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Austin hospitalized from prostate cancer surgery complications

Doctors said that Austin is recovering well but did not provide a release date.
The medical update follows a tumultuous week in which top U.S. officials didn’t know that Austin was hospitalized. | Maya Alleruzzo/AP

The medical update follows a tumultuous week in which top U.S. officials didn’t know that Austin was hospitalized. | Maya Alleruzzo/AP

Defense Secretary Lloyd Austin has been hospitalized since Jan. 1 for complications from a December surgery to treat prostate cancer, Walter Reed National Military Medical Center doctors announced Tuesday afternoon.

The disclosure comes amid controversy over the Pentagon’s decision to keep members of the national security team, including President Joe Biden, in the dark for several days over his condition.

In early December, Austin had a routine prostate screening, during which doctors discovered prostate cancer that required treatment, according to the statement.

On Dec. 22, he underwent a “minimally invasive” surgery while under general anesthesia to treat and cure the cancer, called prostatectomy, at Walter Reed. Austin recovered and was sent home.

   

 

On Dec. 22, he underwent a “minimally invasive” surgery while under general anesthesia to treat and cure the cancer, called prostatectomy, at Walter Reed. Austin recovered and was sent home.

On Jan. 1, he was admitted again to the hospital “with complications from the December 22 procedure, including nausea with severe abdominal, hip, and leg pain,” according to the statement from Dr. John Maddox and Dr. Gregory Chesnut. An initial evaluation found the cause to be a urinary tract infection.

The next day, Austin was transferred to an intensive care unit for close monitoring and “a higher level of care,” the statement read. Another evaluation found collections of abdominal fluid impaired the functions of his small intestines. A tube was placed through his nose to drain his stomach.

The doctors wrote that Austin is recovering well but did not provide a release date.

“He has progressed steadily throughout his stay,” the doctors wrote. “He continues to make progress and we anticipate a full recovery although this can be a slow process. During this stay, Secretary Austin never lost consciousness and never underwent general anesthesia.”

The medical update follows a tumultuous week in which top U.S. officials didn’t know that Austin was hospitalized.
 


 

Despite the fact that he was hospitalized on Jan. 1, Austin’s top staffers didn’t learn of the problem until the next day. Biden and national security adviser Jake Sullivan were notified on Jan. 4, and the next day, the Pentagon told members of Congress and released a statement to the media.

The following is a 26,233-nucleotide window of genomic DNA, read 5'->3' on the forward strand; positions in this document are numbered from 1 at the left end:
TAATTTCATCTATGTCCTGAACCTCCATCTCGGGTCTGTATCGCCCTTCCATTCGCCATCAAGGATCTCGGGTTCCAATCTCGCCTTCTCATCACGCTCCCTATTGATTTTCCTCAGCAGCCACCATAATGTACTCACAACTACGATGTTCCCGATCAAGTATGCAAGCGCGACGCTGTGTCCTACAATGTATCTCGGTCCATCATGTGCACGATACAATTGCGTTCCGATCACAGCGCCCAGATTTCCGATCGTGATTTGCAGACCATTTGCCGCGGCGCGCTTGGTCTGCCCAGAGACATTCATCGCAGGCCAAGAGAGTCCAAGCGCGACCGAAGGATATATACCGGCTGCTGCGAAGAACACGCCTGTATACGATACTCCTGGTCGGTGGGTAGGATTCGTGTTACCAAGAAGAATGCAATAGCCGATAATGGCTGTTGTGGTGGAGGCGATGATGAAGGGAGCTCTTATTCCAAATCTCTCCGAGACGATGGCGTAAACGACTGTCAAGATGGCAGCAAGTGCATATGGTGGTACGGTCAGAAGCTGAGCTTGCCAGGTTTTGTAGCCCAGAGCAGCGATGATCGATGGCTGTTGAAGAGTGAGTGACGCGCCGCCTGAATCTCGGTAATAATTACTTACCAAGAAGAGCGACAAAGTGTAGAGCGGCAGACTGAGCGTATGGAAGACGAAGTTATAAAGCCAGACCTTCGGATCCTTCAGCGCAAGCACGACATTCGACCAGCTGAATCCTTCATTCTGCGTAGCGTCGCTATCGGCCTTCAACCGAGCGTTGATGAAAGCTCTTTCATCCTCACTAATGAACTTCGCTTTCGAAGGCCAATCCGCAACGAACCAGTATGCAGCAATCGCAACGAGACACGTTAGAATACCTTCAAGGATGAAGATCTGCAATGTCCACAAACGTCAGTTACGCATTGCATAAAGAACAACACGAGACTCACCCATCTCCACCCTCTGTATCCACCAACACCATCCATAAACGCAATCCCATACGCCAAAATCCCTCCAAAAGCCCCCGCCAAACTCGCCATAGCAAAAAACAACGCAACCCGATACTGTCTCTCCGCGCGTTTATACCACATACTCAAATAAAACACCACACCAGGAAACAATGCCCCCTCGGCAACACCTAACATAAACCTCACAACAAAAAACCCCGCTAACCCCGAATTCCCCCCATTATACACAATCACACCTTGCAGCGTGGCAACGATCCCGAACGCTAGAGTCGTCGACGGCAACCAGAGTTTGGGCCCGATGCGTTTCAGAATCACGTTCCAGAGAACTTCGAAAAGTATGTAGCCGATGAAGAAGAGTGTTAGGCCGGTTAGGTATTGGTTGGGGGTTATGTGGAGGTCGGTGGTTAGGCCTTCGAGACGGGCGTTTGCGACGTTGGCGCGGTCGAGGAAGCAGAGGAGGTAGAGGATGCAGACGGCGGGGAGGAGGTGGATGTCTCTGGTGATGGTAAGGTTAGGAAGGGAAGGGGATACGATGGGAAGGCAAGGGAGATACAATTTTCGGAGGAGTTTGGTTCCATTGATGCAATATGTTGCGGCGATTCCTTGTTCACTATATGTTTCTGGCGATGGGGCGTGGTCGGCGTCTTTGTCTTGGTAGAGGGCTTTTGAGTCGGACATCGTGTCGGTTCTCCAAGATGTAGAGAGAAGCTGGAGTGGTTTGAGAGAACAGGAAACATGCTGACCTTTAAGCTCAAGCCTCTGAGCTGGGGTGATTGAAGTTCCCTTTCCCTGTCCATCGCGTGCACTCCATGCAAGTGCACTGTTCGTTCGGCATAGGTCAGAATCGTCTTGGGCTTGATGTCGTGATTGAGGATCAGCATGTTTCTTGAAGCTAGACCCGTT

Austin has since apologized for the delay in disclosure, which prompted Republicans to call for the Pentagon chief to be fired. POLITICO reported that Biden has no plans to fire Austin and would not accept his resignation, but the White House and the Pentagon have launched reviews to ensure the proper channels are notified in an emergency.

“Secretary Austin continues to recover well and remains in good spirits,” Pentagon spokesperson Maj. Gen. Pat Ryder told reporters at the Pentagon on Tuesday. He “has full access to required secure communications capabilities and continues to monitor operations worldwide.”

DOD “recognizes the understandable concerns expressed by the public, Congress and the news media in terms of notification timelines and DOD transparency. I want to underscore, again, Secretary Austin is taking responsibility for the issues with transparency and the department is taking immediate steps.”

Prostate cancer is the most common cause of cancer among American men, according to the Pentagon statement on Tuesday. It impacts 1 in every 8 men — and 1 in every 6 African American men — during their lifetime.

“Despite the frequency of prostate cancer, discussions about screening, treatment, and support are often deeply personal and private ones. Early screening is important for detection and treatment of prostate cancer and people should talk to their doctors to see what screening is appropriate for them,” according to the statement.

Author: MATT BERG and LARA SELIGMAN

Source: Politico

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